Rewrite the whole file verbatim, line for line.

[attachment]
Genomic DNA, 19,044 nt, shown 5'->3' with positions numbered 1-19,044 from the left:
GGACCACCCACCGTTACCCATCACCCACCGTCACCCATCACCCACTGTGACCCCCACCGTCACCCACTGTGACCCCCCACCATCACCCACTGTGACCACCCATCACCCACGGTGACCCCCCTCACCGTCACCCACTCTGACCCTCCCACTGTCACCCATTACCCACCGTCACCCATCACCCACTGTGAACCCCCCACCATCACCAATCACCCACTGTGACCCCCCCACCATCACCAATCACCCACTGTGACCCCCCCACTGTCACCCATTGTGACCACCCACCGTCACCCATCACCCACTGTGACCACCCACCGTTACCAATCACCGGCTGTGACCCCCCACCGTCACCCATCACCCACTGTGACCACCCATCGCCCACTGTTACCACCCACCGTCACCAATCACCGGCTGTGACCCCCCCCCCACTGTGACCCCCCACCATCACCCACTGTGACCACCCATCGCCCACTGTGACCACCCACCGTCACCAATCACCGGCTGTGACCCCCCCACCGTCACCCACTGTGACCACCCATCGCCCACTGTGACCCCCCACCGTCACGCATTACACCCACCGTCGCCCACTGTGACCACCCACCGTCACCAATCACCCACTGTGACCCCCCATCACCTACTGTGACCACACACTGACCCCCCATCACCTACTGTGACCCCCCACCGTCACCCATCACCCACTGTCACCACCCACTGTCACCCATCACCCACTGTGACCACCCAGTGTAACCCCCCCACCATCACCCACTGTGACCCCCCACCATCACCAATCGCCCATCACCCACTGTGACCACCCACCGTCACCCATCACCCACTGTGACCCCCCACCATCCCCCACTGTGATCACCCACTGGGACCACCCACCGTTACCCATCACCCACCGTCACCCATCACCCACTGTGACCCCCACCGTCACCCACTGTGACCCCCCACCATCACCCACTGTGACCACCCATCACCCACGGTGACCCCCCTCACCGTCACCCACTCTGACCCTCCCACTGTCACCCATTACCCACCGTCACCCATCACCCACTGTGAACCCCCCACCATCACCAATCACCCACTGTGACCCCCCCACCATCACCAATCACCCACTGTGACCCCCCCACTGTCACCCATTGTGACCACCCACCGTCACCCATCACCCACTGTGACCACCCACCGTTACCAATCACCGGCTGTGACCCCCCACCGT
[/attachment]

Genomic DNA, 19,044 nt, shown 5'->3' with positions numbered 1-19,044 from the left:
GGACCACCCACCGTTACCCATCACCCACCGTCACCCATCACCCACTGTGACCCCCACCGTCACCCACTGTGACCCCCCACCATCACCCACTGTGACCACCCATCACCCACGGTGACCCCCCTCACCGTCACCCACTCTGACCCTCCCACTGTCACCCATTACCCACCGTCACCCATCACCCACTGTGAACCCCCCACCATCACCAATCACCCACTGTGACCCCCCCACCATCACCAATCACCCACTGTGACCCCCCCACTGTCACCCATTGTGACCACCCACCGTCACCCATCACCCACTGTGACCACCCACCGTTACCAATCACCGGCTGTGACCCCCCACCGTCACCCATCACCCACTGTGACCACCCATCGCCCACTGTTACCACCCACCGTCACCAATCACCGGCTGTGACCCCCCCCCCACTGTGACCCCCCACCATCACCCACTGTGACCACCCATCGCCCACTGTGACCACCCACCGTCACCAATCACCGGCTGTGACCCCCCCACCGTCACCCACTGTGACCACCCATCGCCCACTGTGACCCCCCACCGTCACGCATTACACCCACCGTCGCCCACTGTGACCACCCACCGTCACCAATCACCCACTGTGACCCCCCATCACCTACTGTGACCACACACTGACCCCCCATCACCTACTGTGACCCCCCACCGTCACCCATCACCCACTGTCACCACCCACTGTCACCCATCACCCACTGTGACCACCCAGTGTAACCCCCCCACCATCACCCACTGTGACCCCCCACCATCACCAATCGCCCATCACCCACTGTGACCACCCACCGTCACCCATCACCCACTGTGACCCCCCACCATCCCCCACTGTGATCACCCACTGGGACCACCCACCGTTACCCATCACCCACCGTCACCCATCACCCACTGTGACCCCCACCGTCACCCACTGTGACCCCCCACCATCACCCACTGTGACCACCCATCACCCACGGTGACCCCCCTCACCGTCACCCACTCTGACCCTCCCACTGTCACCCATTACCCACCGTCACCCATCACCCACTGTGAACCCCCCACCATCACCAATCACCCACTGTGACCCCCCCACCATCACCAATCACCCACTGTGACCCCCCCACTGTCACCCATTGTGACCACCCACCGTCACCCATCACCCACTGTGACCACCCACCGTTACCAATCACCGGCTGTGACCCCCCACCGT